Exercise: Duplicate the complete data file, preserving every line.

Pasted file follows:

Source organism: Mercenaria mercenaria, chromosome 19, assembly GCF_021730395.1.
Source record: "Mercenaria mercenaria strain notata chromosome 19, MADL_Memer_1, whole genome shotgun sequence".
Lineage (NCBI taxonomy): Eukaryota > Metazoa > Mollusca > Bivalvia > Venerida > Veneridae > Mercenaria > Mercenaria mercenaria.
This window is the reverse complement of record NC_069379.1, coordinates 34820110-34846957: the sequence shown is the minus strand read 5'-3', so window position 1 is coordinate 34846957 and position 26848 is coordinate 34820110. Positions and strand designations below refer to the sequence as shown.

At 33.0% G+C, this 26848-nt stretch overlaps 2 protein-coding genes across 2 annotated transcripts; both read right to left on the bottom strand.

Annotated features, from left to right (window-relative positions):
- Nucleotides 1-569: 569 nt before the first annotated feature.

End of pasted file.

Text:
Source organism: Mercenaria mercenaria, chromosome 19, assembly GCF_021730395.1.
Source record: "Mercenaria mercenaria strain notata chromosome 19, MADL_Memer_1, whole genome shotgun sequence".
Lineage (NCBI taxonomy): Eukaryota > Metazoa > Mollusca > Bivalvia > Venerida > Veneridae > Mercenaria > Mercenaria mercenaria.
This window is the reverse complement of record NC_069379.1, coordinates 34820110-34846957: the sequence shown is the minus strand read 5'-3', so window position 1 is coordinate 34846957 and position 26848 is coordinate 34820110. Positions and strand designations below refer to the sequence as shown.

At 33.0% G+C, this 26848-nt stretch overlaps 2 protein-coding genes across 2 annotated transcripts; both read right to left on the bottom strand.

Annotated features, from left to right (window-relative positions):
- Nucleotides 1-569: 569 nt before the first annotated feature.